Significant labour migration has occurred between Vietnam and the UK since the 1990s; the labour provided by these migrants has resulted in the growth of British-Vietnamese industries such as nails salons and restaurants. Despite the significance of this migration, there has been limited research on the topic. Furthermore, it has been primarily viewed through the lens of ‘modern slavery’ and the Modern Slavery Act (2015).
Through its utilisation of the lens of migrants’ lived experiences, this PhD aims to understand in greater depth the experiences and migratory trajectories of individuals who undertake this migration. The research will focus on individual experiences of migration and return exploring the various structures which constrain and enable migrants during trajectories; the composition of their agency within these structural contexts; and how structure and agency interact to shape life courses. This explicit focus on individual migrant trajectories seeks to shed light on the variety of factors involved, and processes of individual decision-making during migration.
Three key stages of data collection will be conducted as migratory ‘chains’ are explored across the project. Interviews will be conducted with participants who are planning to migrate from Vietnam, those working in the UK, and those who have returned to Vietnam following a period of working in the UK. Through a multi-stage design which focuses on both sending and ‘host’ countries more nuanced and contextualized trajectories of migration will be discernible.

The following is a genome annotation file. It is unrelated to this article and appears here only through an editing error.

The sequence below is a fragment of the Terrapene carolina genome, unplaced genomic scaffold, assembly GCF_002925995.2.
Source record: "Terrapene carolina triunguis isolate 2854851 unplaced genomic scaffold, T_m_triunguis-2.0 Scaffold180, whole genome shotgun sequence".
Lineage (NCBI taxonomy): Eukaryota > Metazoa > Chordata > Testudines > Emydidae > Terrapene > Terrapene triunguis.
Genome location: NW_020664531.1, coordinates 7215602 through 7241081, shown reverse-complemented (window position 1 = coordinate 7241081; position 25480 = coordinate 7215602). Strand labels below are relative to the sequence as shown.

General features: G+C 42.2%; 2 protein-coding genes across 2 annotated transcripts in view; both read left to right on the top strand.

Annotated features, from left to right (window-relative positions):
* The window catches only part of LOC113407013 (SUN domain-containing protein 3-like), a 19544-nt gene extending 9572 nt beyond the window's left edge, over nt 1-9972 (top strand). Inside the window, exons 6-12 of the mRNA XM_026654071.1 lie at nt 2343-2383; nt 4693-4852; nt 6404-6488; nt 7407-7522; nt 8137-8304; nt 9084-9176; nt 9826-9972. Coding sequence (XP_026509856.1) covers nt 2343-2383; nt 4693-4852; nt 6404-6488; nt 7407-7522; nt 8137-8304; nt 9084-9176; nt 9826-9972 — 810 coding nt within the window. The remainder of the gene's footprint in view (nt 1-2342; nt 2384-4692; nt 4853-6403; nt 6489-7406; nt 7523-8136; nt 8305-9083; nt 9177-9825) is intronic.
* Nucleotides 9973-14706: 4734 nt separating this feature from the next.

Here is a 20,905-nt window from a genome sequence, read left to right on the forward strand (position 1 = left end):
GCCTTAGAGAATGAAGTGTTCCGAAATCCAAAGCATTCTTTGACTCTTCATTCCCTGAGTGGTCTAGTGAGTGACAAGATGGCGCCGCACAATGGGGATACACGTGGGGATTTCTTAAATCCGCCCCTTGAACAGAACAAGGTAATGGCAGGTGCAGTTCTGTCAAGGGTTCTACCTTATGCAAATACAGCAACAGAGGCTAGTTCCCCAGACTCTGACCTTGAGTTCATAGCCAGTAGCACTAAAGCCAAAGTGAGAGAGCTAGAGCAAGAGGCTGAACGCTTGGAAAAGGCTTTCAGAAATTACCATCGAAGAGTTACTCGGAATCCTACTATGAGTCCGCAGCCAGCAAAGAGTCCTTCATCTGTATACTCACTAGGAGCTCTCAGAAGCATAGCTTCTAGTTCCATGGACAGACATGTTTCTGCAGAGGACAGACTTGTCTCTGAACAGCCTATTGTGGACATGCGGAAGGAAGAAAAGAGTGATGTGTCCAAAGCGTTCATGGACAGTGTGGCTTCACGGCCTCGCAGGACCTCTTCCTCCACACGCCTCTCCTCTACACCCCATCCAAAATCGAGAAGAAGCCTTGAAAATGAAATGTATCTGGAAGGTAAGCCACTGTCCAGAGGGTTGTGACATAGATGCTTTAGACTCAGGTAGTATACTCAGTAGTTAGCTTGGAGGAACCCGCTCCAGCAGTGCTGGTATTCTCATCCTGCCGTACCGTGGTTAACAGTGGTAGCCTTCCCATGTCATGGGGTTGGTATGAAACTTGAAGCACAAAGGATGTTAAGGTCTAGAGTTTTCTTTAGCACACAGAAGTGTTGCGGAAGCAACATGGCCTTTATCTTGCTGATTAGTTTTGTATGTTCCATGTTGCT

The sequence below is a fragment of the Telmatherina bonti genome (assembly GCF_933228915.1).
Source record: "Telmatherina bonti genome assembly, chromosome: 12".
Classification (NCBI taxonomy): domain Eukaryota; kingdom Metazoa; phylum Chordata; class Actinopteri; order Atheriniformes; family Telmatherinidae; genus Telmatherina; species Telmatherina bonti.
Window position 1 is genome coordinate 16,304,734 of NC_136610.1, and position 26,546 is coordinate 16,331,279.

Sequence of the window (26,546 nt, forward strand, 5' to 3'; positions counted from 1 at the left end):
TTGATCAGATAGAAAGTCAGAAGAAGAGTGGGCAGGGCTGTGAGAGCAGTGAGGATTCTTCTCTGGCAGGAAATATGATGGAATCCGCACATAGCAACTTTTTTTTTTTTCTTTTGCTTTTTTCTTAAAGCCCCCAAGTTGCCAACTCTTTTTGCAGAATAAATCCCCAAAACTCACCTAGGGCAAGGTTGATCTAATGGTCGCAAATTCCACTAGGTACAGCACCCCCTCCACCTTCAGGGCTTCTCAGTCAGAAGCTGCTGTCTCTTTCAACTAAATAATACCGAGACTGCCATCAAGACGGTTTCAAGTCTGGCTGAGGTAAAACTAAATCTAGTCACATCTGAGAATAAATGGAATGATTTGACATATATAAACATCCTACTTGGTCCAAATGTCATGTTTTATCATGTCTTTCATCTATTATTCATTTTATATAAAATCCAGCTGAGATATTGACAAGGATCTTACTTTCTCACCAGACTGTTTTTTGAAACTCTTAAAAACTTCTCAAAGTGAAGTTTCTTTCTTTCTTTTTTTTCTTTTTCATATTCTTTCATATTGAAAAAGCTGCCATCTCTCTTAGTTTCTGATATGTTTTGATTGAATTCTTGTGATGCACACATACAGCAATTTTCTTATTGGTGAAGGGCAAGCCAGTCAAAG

This qualitative research project will explicitly privilege the voices and narratives of migrants, capturing individual understandings of agency, everyday experiences, and their cultural and contextual location. By doing so, it will provide a much more nuanced understanding of the diversity and complexity of individual migration experiences and the factors which frame patterns of migration from Vietnam. It is anticipated that through the collection of such data, the appropriateness of contemporary dominant discourses related to Vietnamese migration, such as ‘modern slavery’, can be further explored. It is intended that the research findings will have relevance for policy-makers, NGOs and support organisations.
Academic and professional training
- National Vietnamese Language Proficiency Exam Level 5 (C1), University of Social Sciences and Humanities, Hanoi, Vietnam (2016–2018)
- CELTA, Apollo, Hanoi, Vietnam (2015)
- BA (Hons) Criminology with First Class Honours, University of Leicester (2010–2013)
Scholarships and prizes
- Global Challenges Research Studentship 2019–2022
Other experience and professional activities
- 2015–2018: English as a foreign language teacher at various schools and universities, including Diplomatic Academy Vietnam and Banking Academy Vietnam (Hanoi, Vietnam)
- 2013–2014: Helped establish education NGO TeachForKorea (Daegu, South Korea)
- 2013–2014: English as a foreign language teacher (Daegu, South Korea)